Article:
Staff Writer Rachael Medina
Rachael Medina is the senior content writer and operations manager for California.com. She was born and raised just outside the Mojave Desert in Southern California and moved to the redwood forests o…See full bio
Entering the Mojave Desert, driving on dirt roads, and catching glimpses of the amber light playing with shadows on the mountainsides make you feel as though you’re traversing an entirely new world. The sight of rare Joshua trees instantly creates a sense of exclusivity, too, as if their branches are posing just for you. Heading through this desert floor is a dream come true for me; though I grew up in this very same desert, in a town not far away, the unique rock formations, unusual Joshua trees, and a widespread respect for this land make Joshua Tree stand out from the rest.
Planning a visit to Joshua Tree National Park was several years in the making. While I moved away from the desert nearly a decade ago and had never visited the national park, there was always something that connected me to Joshua Tree. There is a sense of mystery and an inkling of home that come to mind at the mere thought of traveling to this ruggedly remote destination that calls to my adventurous nature. After spending many years thinking about the possibilities, looking at pictures on Instagram, and imagining being there, it was finally time to go see it for myself.
While Joshua Tree is known for many things—such as the special yuccas called Joshua trees that are only found in a few regions around the world, the protruding rock formations that beg to be climbed, the seasonal gardens that bloom, and the warm desert air that encompasses it all—to me, it screams of summer nights, carefree days, and the adventure of a lifetime.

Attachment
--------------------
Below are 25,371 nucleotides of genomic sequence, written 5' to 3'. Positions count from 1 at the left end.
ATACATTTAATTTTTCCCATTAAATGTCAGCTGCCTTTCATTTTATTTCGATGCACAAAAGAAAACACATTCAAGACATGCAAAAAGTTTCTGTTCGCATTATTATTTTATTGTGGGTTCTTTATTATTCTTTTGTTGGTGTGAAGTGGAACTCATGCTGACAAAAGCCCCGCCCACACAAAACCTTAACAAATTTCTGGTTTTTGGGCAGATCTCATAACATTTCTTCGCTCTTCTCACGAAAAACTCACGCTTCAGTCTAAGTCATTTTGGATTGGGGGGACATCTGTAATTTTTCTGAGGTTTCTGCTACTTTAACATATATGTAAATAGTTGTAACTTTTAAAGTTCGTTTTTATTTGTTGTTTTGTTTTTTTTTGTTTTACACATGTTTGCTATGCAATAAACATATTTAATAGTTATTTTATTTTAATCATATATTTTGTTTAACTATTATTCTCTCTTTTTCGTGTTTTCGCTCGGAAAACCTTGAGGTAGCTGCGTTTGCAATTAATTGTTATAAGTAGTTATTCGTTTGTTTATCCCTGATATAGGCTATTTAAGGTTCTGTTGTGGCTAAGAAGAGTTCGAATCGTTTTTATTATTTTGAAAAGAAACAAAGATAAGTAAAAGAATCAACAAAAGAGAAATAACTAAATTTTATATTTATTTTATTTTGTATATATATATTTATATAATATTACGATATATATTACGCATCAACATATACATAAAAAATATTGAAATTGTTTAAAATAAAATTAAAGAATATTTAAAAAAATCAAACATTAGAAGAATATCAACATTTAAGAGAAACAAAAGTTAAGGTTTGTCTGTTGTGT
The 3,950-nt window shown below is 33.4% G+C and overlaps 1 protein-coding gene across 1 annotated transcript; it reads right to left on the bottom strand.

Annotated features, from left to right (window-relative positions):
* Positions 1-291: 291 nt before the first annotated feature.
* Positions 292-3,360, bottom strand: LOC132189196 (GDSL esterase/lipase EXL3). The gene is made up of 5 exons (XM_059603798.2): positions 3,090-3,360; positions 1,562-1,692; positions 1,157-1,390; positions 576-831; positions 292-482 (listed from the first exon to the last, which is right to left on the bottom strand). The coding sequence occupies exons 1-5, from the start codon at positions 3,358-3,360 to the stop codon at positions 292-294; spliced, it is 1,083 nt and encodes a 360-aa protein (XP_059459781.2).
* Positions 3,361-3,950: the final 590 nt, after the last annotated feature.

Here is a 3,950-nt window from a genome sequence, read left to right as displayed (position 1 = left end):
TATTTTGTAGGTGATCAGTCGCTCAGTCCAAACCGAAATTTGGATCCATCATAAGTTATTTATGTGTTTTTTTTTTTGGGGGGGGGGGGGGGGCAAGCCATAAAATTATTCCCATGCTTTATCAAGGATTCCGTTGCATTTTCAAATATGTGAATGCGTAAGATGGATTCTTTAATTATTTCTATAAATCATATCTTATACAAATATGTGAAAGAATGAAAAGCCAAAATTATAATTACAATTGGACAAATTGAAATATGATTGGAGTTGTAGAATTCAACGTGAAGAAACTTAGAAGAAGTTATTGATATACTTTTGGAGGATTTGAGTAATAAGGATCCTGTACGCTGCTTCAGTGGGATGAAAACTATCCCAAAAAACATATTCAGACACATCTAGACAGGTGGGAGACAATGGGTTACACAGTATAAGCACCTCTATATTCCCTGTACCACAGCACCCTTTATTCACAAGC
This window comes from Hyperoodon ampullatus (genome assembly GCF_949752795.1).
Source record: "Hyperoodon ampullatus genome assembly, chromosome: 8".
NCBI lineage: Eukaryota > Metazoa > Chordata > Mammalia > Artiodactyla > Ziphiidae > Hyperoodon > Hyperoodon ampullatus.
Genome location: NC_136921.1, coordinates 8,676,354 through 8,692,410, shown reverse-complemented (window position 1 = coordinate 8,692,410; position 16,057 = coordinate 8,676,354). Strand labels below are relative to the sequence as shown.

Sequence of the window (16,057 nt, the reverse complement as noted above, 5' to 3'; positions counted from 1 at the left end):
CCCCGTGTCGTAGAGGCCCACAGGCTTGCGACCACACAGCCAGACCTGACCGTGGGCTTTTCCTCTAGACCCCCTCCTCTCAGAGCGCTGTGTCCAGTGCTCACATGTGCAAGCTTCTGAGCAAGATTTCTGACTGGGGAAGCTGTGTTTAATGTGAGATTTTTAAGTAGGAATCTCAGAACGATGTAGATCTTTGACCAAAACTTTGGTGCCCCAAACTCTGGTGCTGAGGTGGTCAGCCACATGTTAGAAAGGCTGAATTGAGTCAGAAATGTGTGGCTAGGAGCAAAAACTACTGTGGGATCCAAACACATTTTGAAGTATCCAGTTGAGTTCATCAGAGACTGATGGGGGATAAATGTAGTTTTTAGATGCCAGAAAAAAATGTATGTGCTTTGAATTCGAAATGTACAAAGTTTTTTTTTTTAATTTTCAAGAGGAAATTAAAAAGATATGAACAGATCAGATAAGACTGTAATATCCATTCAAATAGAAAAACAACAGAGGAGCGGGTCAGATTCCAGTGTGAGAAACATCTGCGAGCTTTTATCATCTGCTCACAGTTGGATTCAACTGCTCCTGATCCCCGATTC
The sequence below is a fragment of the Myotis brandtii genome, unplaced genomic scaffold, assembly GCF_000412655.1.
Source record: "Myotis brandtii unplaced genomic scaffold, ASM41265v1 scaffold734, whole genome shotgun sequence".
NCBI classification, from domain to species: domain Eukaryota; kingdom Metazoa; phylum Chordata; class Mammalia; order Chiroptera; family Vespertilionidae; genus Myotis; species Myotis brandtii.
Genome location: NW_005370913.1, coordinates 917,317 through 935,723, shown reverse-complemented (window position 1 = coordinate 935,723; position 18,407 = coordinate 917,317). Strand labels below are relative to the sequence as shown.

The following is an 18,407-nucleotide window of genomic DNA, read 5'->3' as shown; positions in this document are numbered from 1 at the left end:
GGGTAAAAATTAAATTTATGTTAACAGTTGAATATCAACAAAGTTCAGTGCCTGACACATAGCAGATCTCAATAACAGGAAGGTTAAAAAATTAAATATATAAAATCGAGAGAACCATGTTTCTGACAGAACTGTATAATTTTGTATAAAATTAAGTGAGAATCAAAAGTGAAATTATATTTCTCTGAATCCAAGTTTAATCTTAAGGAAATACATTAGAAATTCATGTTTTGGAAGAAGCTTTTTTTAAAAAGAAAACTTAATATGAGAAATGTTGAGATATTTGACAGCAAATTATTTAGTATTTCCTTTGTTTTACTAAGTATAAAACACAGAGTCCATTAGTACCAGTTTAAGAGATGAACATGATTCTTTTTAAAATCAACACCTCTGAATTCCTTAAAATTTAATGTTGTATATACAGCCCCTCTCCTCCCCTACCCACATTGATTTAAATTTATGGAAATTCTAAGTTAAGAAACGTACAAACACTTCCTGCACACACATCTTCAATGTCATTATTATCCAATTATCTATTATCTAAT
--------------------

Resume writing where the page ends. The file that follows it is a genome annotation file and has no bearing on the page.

A trip to Joshua Tree requires surprisingly little planning compared to other national parks, especially since the Black Rock Campground is available on a first-come, first-served basis between June 10 and August 29. Roughing it in nature takes its own kind of planning, but when it comes to visiting this park, there are very few calls to make. After booking a flight to the nearest airport and reserving a rental car for the drive from Palm Springs to Joshua Tree, all that’s left to do is pack.
*Free entrance days can be found here.
North Entrance: The North Entrance is located about three miles south of the Highway 62 and Utah Trail junction in Twentynine Palms.
West Entrance: Located five miles south of the junction between Highway 62 and Park Boulevard at Joshua Tree Village.
South Entrance: Settled near Cottonwood Springs, about 25 miles east of Indio along the I-10.
While the park is always open, the hours for the various visitor centers are as follows:
Joshua Tree National Park Visitor Center
Location: Near the West Entrance, just south of Highway 62
Hours: 8 a.m. to 5 p.m.
Oasis Visitor Center
Location: Oasis of Mara in Twentynine Palms
Hours: 8:30 a.m. to 5 p.m.
Cottonwood Visitor Center
Location: Near the South Entrance
Hours: 8:30 a.m. to 4 p.m.
Black Rock Nature Center
Location: Black Rock Campground
Hours: October through May, 8 a.m. to 4 p.m.
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